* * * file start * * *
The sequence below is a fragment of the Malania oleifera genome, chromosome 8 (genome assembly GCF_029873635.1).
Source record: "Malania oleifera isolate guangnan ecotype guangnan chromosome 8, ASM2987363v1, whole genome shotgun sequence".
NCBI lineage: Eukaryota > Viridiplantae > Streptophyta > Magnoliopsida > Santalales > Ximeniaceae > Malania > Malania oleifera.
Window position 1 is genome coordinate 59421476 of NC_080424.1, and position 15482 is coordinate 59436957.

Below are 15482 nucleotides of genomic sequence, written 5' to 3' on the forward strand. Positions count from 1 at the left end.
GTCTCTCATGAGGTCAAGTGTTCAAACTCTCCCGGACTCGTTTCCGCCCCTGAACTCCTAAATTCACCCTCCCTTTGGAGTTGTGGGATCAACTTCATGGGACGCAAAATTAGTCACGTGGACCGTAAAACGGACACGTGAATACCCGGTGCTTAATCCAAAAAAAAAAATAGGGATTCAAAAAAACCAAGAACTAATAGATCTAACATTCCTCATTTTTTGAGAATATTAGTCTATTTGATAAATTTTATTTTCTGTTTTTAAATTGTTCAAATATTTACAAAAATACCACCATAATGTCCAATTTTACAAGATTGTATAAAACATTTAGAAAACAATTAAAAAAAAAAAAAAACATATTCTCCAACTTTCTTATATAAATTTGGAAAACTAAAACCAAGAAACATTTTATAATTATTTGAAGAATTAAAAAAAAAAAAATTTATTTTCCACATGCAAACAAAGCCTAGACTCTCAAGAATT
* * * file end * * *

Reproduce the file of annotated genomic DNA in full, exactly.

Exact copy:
The sequence below is a fragment of the Malania oleifera genome, chromosome 8 (genome assembly GCF_029873635.1).
Source record: "Malania oleifera isolate guangnan ecotype guangnan chromosome 8, ASM2987363v1, whole genome shotgun sequence".
NCBI lineage: Eukaryota > Viridiplantae > Streptophyta > Magnoliopsida > Santalales > Ximeniaceae > Malania > Malania oleifera.
Window position 1 is genome coordinate 59421476 of NC_080424.1, and position 15482 is coordinate 59436957.

Below are 15482 nucleotides of genomic sequence, written 5' to 3' on the forward strand. Positions count from 1 at the left end.
GTCTCTCATGAGGTCAAGTGTTCAAACTCTCCCGGACTCGTTTCCGCCCCTGAACTCCTAAATTCACCCTCCCTTTGGAGTTGTGGGATCAACTTCATGGGACGCAAAATTAGTCACGTGGACCGTAAAACGGACACGTGAATACCCGGTGCTTAATCCAAAAAAAAAAATAGGGATTCAAAAAAACCAAGAACTAATAGATCTAACATTCCTCATTTTTTGAGAATATTAGTCTATTTGATAAATTTTATTTTCTGTTTTTAAATTGTTCAAATATTTACAAAAATACCACCATAATGTCCAATTTTACAAGATTGTATAAAACATTTAGAAAACAATTAAAAAAAAAAAAAAACATATTCTCCAACTTTCTTATATAAATTTGGAAAACTAAAACCAAGAAACATTTTATAATTATTTGAAGAATTAAAAAAAAAAAAATTTATTTTCCACATGCAAACAAAGCCTAGACTCTCAAGAATT